Principal-Agent Problem

Principal-Agent Problem

The principal-agent problem is a conflict in the needs of an individual or group and the agent approved to follow up on their behalf. This problem arises when an individual (agent) makes decisions on behalf of another person (the principal). An agent may act in a manner that is in opposition to the best interests of the principal. This problem is as varied as the potential roles of principal-agent. It can happen in any situation where the responsibility for resource, or head, assigns direct power of the asset to another party, or agent. The agent does not prioritize the best interest of the principal in many real-world scenarios but rather pursues his own interests.

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Types of agency problems:

  • Stockholders v/s Management: Ownership in a company is isolated from management. Stockholders cannot actively engage in management for this purpose. The duty or duty of management is on the part of a professional manager. Often proficient managers, without regard to the interest of the shareholder, give priority to their own interest. As a result, conflicts of interest are generated between management and stockholders.
  • Stockholders v/s Creditors: Creditors want to see owners pay principal and interest in a timely manner. However, if a reasonable amount of profit is not made by the venture, the owners are not prepared to pay the creditors’ claims on their own profits. Hence, conflict occurs as a result.
  • Stockholders v/s Stakeholders: The shareholder wishes to profit entirely from the assets. On the other hand, manufacturers, customers, employees, and other parties want a raise in salaries, high-quality goods at reduced costs, prompt payment of bills, etc. As a result, the shareholder’s interest is hindered.

Causes and Consequences:

The primary causes behind this issue are conflict of interests between two parties and false information between them. The principal-agent problem generally results in agency costs that the principal has to bear. And because agents can act in their interests at the principals’ expense, this problem is an example of Moral Hazard. The principal-agent problem was conceptualized in 1976 by the American market analysts, Michael Jensen and William Meckling. It has applications in political theory and financial aspects. It is important in terms of corporate administration.

The principal-agent problem is also an indicator of market failure. Market failures occur when there is a misallocation of resources resulting in market distortions.  This distortion causes market inefficiency. A market failure is triggered when the agent pursues his own interest rather than that of the principal, which causes a business inefficiency.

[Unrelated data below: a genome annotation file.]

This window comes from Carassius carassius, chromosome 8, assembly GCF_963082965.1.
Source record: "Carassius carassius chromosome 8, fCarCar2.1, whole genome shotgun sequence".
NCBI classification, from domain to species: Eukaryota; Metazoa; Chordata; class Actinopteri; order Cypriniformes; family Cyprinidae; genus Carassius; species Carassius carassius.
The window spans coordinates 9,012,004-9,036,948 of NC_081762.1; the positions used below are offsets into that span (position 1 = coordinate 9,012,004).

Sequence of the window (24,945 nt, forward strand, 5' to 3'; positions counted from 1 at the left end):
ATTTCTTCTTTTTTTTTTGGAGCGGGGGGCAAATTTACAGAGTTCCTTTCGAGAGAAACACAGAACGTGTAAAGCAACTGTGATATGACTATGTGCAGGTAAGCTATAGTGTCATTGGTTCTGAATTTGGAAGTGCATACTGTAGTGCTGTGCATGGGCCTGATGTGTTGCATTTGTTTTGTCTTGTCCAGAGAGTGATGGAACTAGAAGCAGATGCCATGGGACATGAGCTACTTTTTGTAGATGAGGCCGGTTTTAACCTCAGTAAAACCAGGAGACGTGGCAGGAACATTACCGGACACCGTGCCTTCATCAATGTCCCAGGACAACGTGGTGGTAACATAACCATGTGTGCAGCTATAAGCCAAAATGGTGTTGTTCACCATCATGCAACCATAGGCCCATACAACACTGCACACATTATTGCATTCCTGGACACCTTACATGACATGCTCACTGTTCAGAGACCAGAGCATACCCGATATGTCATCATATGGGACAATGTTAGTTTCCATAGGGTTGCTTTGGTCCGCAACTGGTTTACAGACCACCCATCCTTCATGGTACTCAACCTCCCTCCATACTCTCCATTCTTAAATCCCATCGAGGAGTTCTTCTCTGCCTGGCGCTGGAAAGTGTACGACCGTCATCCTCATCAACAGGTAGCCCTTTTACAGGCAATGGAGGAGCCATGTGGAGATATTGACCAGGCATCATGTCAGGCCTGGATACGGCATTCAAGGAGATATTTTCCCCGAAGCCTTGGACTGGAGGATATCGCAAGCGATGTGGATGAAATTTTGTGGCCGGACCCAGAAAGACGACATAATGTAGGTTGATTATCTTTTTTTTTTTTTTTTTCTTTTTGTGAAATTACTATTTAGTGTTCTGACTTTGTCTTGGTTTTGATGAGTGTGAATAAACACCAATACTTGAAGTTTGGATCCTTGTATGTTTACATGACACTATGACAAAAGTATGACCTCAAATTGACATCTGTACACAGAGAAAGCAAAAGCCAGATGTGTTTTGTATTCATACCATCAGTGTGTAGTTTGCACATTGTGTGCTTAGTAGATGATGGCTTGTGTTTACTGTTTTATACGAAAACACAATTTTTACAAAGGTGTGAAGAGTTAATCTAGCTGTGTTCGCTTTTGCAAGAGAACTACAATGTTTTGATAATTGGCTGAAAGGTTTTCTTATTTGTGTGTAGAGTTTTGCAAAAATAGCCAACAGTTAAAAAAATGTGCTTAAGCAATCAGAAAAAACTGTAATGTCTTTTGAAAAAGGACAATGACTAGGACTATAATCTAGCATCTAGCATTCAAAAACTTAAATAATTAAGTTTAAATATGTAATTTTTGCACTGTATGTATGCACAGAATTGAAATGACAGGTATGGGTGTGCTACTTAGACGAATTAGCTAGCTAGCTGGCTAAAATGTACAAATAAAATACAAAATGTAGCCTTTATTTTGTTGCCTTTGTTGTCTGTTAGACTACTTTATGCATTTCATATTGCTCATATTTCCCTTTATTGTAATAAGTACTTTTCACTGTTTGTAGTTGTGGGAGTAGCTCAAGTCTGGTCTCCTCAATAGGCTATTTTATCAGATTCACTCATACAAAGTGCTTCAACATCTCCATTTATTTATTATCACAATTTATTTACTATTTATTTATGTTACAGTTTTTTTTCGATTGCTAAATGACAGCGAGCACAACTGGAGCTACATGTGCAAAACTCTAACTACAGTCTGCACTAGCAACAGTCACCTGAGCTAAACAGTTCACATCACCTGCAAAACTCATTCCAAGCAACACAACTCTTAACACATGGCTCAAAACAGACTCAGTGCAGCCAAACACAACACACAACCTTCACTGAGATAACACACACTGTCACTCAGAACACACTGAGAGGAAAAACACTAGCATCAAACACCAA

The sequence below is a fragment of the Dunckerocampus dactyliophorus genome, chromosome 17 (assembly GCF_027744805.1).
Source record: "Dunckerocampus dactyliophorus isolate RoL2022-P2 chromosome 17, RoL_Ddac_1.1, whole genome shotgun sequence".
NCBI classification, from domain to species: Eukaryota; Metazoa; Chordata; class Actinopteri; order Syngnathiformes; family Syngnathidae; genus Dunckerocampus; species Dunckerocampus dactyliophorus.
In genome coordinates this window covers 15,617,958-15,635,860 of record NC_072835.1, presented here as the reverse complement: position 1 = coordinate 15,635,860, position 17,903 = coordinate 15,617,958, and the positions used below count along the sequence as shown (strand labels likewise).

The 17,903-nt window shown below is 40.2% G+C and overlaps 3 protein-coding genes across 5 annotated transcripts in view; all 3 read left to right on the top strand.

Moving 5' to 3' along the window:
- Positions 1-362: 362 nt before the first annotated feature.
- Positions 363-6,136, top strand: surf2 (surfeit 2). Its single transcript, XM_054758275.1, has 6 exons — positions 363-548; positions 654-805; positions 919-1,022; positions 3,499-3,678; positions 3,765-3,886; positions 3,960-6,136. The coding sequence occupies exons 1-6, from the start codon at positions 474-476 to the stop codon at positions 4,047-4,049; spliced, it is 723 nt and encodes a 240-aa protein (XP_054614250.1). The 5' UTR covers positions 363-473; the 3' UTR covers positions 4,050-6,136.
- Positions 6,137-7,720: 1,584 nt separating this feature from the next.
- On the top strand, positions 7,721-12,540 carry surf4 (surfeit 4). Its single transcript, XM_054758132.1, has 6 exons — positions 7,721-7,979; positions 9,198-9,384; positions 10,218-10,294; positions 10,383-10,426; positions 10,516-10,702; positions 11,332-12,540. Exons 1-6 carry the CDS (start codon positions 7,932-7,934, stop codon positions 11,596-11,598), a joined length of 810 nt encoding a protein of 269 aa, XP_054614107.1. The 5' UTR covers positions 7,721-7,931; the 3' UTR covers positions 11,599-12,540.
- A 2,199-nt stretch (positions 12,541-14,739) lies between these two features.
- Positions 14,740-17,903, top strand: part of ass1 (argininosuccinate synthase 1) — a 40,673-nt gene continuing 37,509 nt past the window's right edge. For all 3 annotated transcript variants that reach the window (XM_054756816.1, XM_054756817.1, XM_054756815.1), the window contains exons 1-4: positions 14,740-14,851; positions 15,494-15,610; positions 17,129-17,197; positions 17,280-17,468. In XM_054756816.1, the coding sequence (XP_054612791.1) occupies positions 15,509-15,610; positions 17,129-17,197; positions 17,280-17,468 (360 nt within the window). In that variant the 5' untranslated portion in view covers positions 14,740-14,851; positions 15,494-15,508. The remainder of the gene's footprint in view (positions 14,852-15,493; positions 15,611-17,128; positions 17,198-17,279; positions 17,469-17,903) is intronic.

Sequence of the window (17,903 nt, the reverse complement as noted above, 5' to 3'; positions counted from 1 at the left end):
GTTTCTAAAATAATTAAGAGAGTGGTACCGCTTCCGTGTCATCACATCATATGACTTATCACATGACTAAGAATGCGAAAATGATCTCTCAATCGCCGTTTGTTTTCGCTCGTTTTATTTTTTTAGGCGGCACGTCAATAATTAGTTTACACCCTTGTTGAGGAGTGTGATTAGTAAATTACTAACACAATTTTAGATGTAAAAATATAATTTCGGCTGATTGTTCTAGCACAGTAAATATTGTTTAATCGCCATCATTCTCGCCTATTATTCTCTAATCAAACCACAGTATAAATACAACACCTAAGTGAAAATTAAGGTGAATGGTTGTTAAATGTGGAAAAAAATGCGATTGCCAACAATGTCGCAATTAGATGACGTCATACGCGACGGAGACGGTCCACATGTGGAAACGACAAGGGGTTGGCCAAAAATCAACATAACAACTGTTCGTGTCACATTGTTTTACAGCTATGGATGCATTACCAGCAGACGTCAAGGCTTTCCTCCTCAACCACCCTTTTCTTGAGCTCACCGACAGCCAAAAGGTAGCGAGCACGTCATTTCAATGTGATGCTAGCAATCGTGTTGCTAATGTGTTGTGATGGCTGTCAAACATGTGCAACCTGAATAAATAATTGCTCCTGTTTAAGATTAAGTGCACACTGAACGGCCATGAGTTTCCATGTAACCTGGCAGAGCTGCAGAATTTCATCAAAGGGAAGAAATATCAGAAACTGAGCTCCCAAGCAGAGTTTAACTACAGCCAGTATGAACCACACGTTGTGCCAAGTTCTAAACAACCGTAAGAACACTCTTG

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The principal-agent problem can occur in numerous everyday circumstances beyond the financial world. In human society, several principal-agent relationships can be identified., such as doctors and patients, shareholders and managers, managers, and staff. A customer who appoints a lawyer may stress that the attorney may charge more billable hours that are required. A homeowner may disapprove of the City Council’s use of taxpayers’ funds. A homebuyer may suspect that the realtor is more interested in commission than in the buyer’s concern.

One of the key issues that occur in organizations is asymmetrical information between principals and agents where owners and managers have different attitudes towards the objective. Managers may have data that is not fully available to owners, which will make it possible for managers to make choices in their own interests. Also, the conflict between shareholders (as principals) and managers (as agents) is a good example of the principal-agent problem. In all the above cases, the principal has little choice in the matter. So, an agent is necessary to get the job done. However, there are solutions to this problem.


Solutions to the principal-agent problem aim to align the interests of both parties. One method is Contract Design, main purpose of this is the creation of a contract framework between the principal and the agent to address issues of information asymmetry, stimulate the agent’s incentives to act in the best interests of the principal. Another method is Performance evaluation and compensation, the compensation of the agent should be according to his/her performance. Tying the agent’s compensation closely to the benefits obtained for the principal helps to eliminate conflict of interest.


Author – Priyanshu Ahuja

About the author – I’m a first-year student from City Premier College, Nagpur, pursuing BBA. My interest includes financial markets and investment domain.


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